March 22, 2007

Femcon Fe chewable birth control pill

Femcon Fe is a spearmint-flavored birth control pill that can be swallowed or chewed. It combines 2 different hormones – progestin and estrogen. Together, these 2 hormones suppress ovulation and other related changes your body goes through. That means an egg is not released from your ovary and therefore cannot be fertilized by sperm. Birth control pills also thicken your cervical mucus (making it difficult for sperm to enter the uterus) and change the lining of your uterus (making it difficult for a fertilized egg to implant itself in the uterine wall).

Using Femcon Fe, or other oral contraceptives, is one of the most effective methods of birth control available. If taken correctly on a daily basis, birth control pills are as much as 99% effective in preventing pregnancy, meaning there is still a 1% chance that you could get pregnant.

What are some advantages to using Femcon Fe?

  • Chewability – Femcon Fe is the only oral contraceptive to offer chewability. Perfect for women who have difficulty swallowing even the tiniest pill.
  • Cycle control – There is low incidence of spotting or bleeding between periods.
  • Low-dose – Most available birth control pills contain the same type of estrogen as Femcon Fe but in different amounts. Femcon Fe is considered a low-dose pill because it contains 35 micrograms (mcg) of estrogen.
  • Menstrual relief – Femcon Fe can help reduce menstrual cramps, regulate irregular periods, and lighten menstrual flow.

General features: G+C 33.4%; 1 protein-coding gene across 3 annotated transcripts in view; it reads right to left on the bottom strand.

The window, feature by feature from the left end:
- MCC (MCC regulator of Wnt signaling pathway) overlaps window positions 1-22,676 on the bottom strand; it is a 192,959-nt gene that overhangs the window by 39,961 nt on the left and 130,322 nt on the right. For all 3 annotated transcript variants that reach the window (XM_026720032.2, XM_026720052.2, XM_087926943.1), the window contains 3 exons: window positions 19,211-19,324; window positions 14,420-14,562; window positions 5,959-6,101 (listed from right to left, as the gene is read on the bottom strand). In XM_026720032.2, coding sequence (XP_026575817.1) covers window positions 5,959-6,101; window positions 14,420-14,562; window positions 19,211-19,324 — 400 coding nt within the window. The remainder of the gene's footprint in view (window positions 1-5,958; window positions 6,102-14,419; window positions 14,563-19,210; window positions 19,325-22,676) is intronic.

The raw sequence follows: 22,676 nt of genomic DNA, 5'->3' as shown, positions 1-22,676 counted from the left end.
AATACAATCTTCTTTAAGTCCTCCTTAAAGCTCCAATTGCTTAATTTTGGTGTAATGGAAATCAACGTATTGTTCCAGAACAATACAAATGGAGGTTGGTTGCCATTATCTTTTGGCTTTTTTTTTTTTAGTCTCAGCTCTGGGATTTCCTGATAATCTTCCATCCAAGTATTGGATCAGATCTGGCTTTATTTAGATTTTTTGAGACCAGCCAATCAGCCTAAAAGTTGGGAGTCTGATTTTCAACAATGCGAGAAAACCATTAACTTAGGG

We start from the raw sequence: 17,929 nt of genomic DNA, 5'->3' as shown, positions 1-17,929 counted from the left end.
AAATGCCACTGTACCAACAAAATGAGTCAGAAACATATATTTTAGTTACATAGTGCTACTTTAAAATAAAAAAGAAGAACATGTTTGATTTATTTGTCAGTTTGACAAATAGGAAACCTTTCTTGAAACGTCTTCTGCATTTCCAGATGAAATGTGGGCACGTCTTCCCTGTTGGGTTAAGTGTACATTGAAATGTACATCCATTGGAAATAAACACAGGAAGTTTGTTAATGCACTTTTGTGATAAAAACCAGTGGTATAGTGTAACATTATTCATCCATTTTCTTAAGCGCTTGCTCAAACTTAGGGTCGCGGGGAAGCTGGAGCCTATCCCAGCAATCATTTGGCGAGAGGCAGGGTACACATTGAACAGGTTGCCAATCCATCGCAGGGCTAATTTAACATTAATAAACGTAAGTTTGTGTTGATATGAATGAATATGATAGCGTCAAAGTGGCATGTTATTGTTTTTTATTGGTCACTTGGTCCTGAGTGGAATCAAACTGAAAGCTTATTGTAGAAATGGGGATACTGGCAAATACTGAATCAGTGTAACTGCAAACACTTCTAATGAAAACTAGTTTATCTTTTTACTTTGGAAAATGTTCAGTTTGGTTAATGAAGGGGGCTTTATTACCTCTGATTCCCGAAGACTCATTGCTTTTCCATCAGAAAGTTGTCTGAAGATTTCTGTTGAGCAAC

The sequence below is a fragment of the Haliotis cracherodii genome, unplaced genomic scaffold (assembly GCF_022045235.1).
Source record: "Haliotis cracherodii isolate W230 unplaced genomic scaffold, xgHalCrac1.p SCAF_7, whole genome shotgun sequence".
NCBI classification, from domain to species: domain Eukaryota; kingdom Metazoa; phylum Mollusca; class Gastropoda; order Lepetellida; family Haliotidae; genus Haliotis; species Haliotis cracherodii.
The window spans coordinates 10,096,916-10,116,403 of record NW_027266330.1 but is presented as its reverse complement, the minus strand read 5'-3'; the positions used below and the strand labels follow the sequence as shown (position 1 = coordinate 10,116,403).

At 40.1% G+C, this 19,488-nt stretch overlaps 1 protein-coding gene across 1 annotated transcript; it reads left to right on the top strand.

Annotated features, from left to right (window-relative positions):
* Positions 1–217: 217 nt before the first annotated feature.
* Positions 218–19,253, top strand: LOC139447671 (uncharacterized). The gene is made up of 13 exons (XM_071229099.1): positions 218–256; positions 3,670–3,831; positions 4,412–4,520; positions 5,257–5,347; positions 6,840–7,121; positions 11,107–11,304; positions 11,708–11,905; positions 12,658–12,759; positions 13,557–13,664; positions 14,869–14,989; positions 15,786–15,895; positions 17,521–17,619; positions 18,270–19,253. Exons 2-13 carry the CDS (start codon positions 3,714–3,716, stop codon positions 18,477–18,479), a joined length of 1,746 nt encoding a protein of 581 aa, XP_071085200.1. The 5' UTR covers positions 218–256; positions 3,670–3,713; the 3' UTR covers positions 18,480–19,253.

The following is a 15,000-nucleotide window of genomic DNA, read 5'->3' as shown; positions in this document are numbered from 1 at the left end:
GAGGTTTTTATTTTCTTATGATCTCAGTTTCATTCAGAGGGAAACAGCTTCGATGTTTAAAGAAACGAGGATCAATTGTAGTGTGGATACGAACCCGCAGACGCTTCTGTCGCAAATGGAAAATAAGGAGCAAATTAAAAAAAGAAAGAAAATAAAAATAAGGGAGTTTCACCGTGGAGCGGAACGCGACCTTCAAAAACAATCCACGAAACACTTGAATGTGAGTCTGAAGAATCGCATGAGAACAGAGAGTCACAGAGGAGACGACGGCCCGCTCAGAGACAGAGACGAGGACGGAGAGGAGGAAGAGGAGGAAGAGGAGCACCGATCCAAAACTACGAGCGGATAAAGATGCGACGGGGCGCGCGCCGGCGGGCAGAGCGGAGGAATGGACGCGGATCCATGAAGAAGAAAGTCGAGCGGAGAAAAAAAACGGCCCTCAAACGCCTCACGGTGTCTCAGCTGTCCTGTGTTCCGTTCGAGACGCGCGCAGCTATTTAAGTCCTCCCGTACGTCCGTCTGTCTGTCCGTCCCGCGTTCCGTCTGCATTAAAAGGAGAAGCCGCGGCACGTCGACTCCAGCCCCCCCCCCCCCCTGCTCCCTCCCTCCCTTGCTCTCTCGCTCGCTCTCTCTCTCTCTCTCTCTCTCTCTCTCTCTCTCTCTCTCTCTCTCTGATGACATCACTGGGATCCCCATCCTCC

Does Femcon Fe offer any health benefits?

  • Your menstrual cycles may become more regular.
  • Blood flow during your period may be lighter and less iron may be lost.
  • Pain or other symptoms, like menstrual cramps, may decrease.
  • Lesser chance of ovarian cysts occuring.
  • Ectopic pregnancy may occur less frequently.
  • Noncancerous cysts or lumps in the breast may occur less often.
  • Lesser chance of acute pelvic inflammatory disease occuring.
  • Using birth control pills may provide some protection against developing two forms of cancer: cancer of the ovaries and cancer of the lining of the uterus.

Does Femcon Fe have any side effects?

Birth control pill side effects are generally not serious. The most common side effects include breast tenderness, nausea, vomiting, and spotting or bleeding between periods. These side effects often go away within the first 3 months. While more serious side effects occur infrequently, some medical conditions have been associated with Pill use, including:

  • Blood clots, blockage of blood vessels
  • Gallbladder disease
  • Liver tumors (extremely rare)